The Hedonistic Life and Works of Artist Dash Snow

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Dash Snow, Polaroid Wall
Polaroid Wall (2005),Dash Snow, Courtesy of Annka Kultys Gallery

AnOther explores the first London solo exhibit of Snow's provocative oeuvre, comprised of rare Polaroids, collages, prints and sculptures

Dash Snow was part of a wealthy art collector dynasty. His grandfather was a Buddhist scholar and Uma Thurman was his aunt. He was rebellious from a young age, but no institution could iron him out. For a time, he was a member of the notorious Irak graffiti crew, he pasted his artworks with semen and made an installation of his own urine. When he died in 2009, from a drug overdose at a hotel in Lower Manhattan, aged just 27, he left a young daughter behind.

There's been a lot of salacious writing detailing Snow's hedonistic life – but it’s most vividly experienced in his own visual works, collages and installations of “situations”, as well as the Polaroids he took of himself and his friends ejaculating, injecting, menstruating, laughing, drinking, defecating. It was a personal document of the stuff he might not remember as he saw it, and it became a raw portrait of the complex notion of American freedom.

Snow didn't receive much attention in Europe, with only one major exhibit at MACRO, Rome – until now. This month, seven years after his death, his work will be shown in Hackney for the first time in Hello, This is Dash. Gallery owner and curator Annka Kultys explains the impetus behind the show: “I love Dash Snow’s work, and I had this show in mind for years – I had already included his work in one of my exhibitions in Paris in 2012, at my previous gallery. Now, I am showing his work because I believe that his works are a bridge between his generation and the new Instagramming generation who also makes the private public. Making art by recording his life was a form of both communication and catharsis for Snow.”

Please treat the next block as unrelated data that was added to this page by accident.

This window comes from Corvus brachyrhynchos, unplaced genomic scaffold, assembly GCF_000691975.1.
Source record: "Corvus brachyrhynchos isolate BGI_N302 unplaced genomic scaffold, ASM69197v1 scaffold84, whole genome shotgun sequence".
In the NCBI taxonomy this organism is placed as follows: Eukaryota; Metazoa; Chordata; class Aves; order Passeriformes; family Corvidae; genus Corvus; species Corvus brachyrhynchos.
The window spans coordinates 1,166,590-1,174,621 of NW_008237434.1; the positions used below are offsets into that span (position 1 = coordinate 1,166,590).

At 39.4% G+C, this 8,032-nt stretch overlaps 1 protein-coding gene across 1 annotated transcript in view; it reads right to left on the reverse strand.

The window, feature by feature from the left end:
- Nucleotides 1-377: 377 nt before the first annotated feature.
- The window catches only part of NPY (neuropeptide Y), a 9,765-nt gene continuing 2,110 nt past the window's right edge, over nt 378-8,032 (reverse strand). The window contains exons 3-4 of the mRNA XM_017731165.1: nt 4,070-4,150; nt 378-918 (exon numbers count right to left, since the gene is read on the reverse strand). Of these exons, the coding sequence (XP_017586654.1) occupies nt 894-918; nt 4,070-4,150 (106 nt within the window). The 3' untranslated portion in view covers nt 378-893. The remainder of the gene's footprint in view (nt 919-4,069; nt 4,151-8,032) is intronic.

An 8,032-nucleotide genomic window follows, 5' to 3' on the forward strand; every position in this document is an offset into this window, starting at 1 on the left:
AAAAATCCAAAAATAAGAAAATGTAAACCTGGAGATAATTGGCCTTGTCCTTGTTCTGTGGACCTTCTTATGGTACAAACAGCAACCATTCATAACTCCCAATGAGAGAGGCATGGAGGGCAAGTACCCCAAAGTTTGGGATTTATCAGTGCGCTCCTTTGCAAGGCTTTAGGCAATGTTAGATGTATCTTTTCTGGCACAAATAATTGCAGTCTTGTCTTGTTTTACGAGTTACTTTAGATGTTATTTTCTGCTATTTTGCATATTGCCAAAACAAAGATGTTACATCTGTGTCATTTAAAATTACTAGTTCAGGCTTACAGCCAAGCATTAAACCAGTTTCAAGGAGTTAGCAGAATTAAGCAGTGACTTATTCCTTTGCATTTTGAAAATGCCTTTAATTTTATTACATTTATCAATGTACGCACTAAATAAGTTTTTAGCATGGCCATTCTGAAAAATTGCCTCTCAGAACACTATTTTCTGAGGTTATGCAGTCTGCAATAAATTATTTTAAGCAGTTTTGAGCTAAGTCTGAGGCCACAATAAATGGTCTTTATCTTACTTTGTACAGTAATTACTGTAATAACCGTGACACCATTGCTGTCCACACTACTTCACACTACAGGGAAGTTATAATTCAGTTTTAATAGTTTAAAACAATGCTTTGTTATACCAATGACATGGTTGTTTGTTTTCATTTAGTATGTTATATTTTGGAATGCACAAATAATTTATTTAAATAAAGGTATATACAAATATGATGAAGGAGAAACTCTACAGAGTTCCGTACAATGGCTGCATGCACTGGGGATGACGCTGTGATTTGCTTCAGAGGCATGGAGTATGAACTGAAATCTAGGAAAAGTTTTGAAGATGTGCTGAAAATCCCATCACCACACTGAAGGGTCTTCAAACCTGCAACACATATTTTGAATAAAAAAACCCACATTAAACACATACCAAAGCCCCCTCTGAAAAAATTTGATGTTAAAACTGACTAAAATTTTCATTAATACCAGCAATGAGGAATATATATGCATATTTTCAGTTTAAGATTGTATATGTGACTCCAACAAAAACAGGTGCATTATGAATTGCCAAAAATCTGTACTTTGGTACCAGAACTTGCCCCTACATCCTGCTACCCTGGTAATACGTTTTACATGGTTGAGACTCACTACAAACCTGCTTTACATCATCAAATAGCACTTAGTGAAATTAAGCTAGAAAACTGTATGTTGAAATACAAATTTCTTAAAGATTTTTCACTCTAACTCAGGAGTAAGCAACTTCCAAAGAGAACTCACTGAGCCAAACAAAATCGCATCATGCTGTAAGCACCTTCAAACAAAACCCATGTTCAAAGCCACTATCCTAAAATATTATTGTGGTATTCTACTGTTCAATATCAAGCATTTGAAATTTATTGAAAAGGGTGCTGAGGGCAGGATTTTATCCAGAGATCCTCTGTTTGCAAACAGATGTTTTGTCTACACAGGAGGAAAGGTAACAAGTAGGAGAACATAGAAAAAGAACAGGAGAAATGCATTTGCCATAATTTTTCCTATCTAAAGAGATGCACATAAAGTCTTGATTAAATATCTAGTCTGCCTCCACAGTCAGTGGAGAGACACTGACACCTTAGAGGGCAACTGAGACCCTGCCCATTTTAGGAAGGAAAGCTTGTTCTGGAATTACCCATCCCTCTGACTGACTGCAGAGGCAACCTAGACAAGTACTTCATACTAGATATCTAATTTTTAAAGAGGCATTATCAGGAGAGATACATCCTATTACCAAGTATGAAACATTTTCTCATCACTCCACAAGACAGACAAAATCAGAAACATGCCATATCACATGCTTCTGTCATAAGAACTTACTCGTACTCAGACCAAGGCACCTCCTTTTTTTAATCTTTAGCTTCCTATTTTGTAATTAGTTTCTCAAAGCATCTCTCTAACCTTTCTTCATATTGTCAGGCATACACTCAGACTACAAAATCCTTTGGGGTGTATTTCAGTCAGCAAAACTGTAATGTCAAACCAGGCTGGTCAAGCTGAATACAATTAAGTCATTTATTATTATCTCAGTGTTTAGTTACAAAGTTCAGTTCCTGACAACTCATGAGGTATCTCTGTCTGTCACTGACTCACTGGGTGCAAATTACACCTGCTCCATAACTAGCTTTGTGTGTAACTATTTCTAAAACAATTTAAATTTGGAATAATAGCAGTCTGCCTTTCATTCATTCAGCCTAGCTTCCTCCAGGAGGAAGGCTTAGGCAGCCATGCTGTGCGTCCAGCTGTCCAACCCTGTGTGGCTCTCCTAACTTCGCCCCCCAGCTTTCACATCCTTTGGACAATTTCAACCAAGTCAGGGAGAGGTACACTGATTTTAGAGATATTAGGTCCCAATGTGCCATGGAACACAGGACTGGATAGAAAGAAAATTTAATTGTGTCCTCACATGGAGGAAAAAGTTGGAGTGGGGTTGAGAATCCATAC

Snow’s compulsive way of photographing was partly a way of coping with anxiety and paranoia. Looking at the pictures now, after his death, it seems obvious that his photography, and the things he photographed, were dangerous to him. Snow was concerned about surveillance and hated the police. He shunned the Internet and phones. There's vulnerability and sensitivity in his images – motifs of skulls, darkness, drugs, penises and blood create a nagging sense of mortality. Dash knew it wouldn’t all last, and he was desperate to hold on to the moment as it disappeared.

During his lifetime, many critics ridiculed Snow’s work because of his subject matter and his quick, prolific, largely spontaneous way of working. His message is often pushy, direct, or vapid. Looking at some of the works now, at a time when we’re drowning in photographic representations, it is true to say that they could appear as somewhat clichéd portraits of disaffected youth. But they do continue, in some way, the legacy of American photographers such as Walt Whitman and Walker Evans, not discriminating with the camera between interest and trivia, because life is full of trivial things, as much as it is made up of beauty, and ugliness. (Sontag describes this as a “Whitmanesque imperative”).

An example of this is the iconic Hell, (2005), that appears twice in the London exhibition. It depicts the forecourt of a Shell petrol station at night – the illuminated sign missing an ‘S’. The political comment on corporate America and the defunct American dream is obvious. But as John Brennan writes in a catalogue essay that accompanies the show, all of Snow’s momentary glimpses are random and limited – as a photograph always is.

Among the notable works is Polaroid Wall, (2005) an arrangement of 20 of Snow's Polaroids blown-up large – aesthetically it prefigures Instagram. “Come Inside” – reads a sign snapped in one Polaroid. “There is No Better Place Than This.” Presented as art, the images expose the artist’s inner world and invite viewers to participate in it too.

As well as grappling with the directness of Snow’s politics (Saddam Dick, 2007, one example) Hello, This is Dash, brings up some of the other media Dash made. There is a collage work, Dream Dust, (2006), a neatly clipped and pasted piece. The composition is occult-like, centred around a trefoil and a bag of ‘Dream Dust’ – presumably heroin.  

Inevitably, there’s a feeling of alienation looking at Snow’s work today. It’s a personal view of a personal world that we, standing here looking at the work today, are detached from. In their muteness, they transmit an uncanny energy. As Diane Arbus once said: “A photograph is a secret about a secret. The more it tells you the less you know”.

'Hello, This is Dash' is on view at Anna Kultys Gallery until April 16, 2016